ColoradoCare supporters celebrate healthy signature count
October 23, 2015
From left, Carla Massaro, Lynda Blake and Suzanne Trask celebrate gathering enough signatures to put before voters an initiative for universal health care for all Colorado residents at a rally Friday in Fort Collins.
Supporters of single-payer health care in Colorado gathered more than 156,000 signatures for their cause, creating a buffer they see as all but guaranteeing voters will see the proposal on their 2016 ballots.
Those in Fort Collins were so happy Friday morning they even formed a conga line when dancing to “This Land is Your Land.”
“We’re on the ballot for sure,” ColoradoCare spokesperson Katy Kohnen said, adding she started crying when she heard the number of signatures collected. “It’s going to make a huge difference in people’s lives.”
ColoradoCare would create a statewide health cooperative that guarantees health coverage for every family that files taxes in Colorado. Its supporters needed to gather about 99,000 valid signatures to make the ballot for November 2016. The Colorado Secretary of State’s office still needs to validate those submitted in Denver on Friday morning.
“It’s fairly historic, where we’re at today,” state Sen. John Kefalas, D-Fort Collins, said, emphasizing the grassroots nature of signature collecting. “That shows you the power and strength of when people come together.”
He was followed by the city’s other two Democratic legislators, Reps. Joann Ginal and Jeni Arndt, all praising the efforts of volunteers and the aims of the initiative. They, like the volunteers, also prepared for the work of making the case to voters in the coming year.
“It’s going to be a spirited discussion, but we’ll work hard and stick to the facts,” Kefalas said. “I think voters will understand the benefits of bending the cost curve.”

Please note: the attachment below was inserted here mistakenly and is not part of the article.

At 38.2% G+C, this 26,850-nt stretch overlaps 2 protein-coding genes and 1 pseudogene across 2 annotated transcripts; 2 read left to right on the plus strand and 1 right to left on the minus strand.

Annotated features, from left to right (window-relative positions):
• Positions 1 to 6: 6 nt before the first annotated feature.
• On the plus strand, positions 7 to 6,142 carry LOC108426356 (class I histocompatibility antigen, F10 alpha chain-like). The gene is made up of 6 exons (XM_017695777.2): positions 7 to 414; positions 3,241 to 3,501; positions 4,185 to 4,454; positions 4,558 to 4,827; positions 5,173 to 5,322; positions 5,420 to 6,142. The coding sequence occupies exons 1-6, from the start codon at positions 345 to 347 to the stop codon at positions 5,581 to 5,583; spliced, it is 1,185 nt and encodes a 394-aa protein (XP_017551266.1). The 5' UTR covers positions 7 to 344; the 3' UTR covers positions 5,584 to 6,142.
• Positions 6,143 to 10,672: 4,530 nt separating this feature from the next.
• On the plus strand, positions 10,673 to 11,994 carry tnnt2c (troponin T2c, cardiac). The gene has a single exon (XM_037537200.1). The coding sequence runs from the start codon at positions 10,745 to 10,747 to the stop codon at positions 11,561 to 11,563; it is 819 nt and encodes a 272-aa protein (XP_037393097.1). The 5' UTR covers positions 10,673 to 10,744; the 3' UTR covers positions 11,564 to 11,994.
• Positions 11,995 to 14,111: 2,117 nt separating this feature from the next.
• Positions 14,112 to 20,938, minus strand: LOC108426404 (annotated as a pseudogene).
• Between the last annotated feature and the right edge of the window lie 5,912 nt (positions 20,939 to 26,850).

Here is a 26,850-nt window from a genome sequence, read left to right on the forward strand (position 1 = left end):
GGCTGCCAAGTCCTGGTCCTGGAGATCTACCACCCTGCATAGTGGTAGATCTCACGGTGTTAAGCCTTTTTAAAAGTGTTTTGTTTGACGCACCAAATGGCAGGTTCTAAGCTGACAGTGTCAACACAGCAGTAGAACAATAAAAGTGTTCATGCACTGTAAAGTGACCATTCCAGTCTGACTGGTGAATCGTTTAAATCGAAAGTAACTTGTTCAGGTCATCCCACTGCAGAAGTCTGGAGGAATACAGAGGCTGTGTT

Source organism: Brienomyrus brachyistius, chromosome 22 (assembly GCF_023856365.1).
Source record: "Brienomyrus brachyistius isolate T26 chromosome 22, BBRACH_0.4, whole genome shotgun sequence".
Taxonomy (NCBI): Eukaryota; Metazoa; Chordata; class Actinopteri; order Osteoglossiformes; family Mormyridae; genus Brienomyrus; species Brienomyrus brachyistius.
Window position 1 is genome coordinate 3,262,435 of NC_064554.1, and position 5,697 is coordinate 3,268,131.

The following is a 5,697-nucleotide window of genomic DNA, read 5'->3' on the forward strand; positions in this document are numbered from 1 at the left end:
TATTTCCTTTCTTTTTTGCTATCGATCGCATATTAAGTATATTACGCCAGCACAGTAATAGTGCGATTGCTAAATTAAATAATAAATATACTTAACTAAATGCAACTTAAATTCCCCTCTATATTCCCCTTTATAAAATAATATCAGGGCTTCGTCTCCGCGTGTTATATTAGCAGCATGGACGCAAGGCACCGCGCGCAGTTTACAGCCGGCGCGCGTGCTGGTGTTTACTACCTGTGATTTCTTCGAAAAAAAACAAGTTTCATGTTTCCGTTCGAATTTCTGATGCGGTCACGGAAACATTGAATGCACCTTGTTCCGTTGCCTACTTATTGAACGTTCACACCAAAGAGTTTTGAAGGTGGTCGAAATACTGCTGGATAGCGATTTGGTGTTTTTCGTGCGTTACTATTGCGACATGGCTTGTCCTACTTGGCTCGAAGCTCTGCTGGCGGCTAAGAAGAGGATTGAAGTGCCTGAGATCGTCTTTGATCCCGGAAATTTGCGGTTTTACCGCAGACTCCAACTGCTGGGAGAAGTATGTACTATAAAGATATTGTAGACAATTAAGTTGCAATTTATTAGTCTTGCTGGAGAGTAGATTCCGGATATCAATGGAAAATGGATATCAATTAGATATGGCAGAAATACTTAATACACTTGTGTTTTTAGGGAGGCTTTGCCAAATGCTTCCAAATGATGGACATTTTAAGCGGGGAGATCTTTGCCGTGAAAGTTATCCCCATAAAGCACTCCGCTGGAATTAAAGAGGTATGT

The program would cost an estimated $37.6 billion in 2019, the first calendar year that advocates say it will be fully operational. Of that, $25 billion would come in the form of a 10 percent income tax shared among employees and employers, or paid outright by those with non-payroll income.
While a big tax increase on its face — Colorado currently uses a flat 5 percent income tax to fund much of its statewide government — ColoradoCare supporters argue it will actually save each resident $515 annually in health care costs and businesses a collective $3.8 billion.
But at least one ColoradoCare opponent thinks the costs won’t keep up with projections, forcing an immediate increase in collections.
“(Early cost projections are) never accurate,” Jonathan Lockwood, executive director of free market advocacy group Advance Colorado, said. “That $25 billion is going to burn really fast when you open the floodgates for unrestrained (care).”
He worried if voters OK the initiative that the at-first appointed board to govern ColoradoCare would need to raise taxes the first day to keep the program afloat. Lockwood added it also might not cover all of residents’ health care needs, and secondary health insurance costs could skyrocket due to a smaller insurance pool.
“I just think what we’ll see is a destabilization of what’s already a very delicate health care system here in Colorado,” Lockwood said.
He said his group plans a media blitz and counter-grassroots effort to stop the initiative. Proponents say they’ll be ready to push their message, too.
“Now that we’re on the ballot, guess who’s going to be coming for us?” Kohnen asked the dozens of people Friday at the Fort Collins rally.
A shout of “insurance companies” rang out before she continued, “That’s right. Big money, so they don’t lose it.”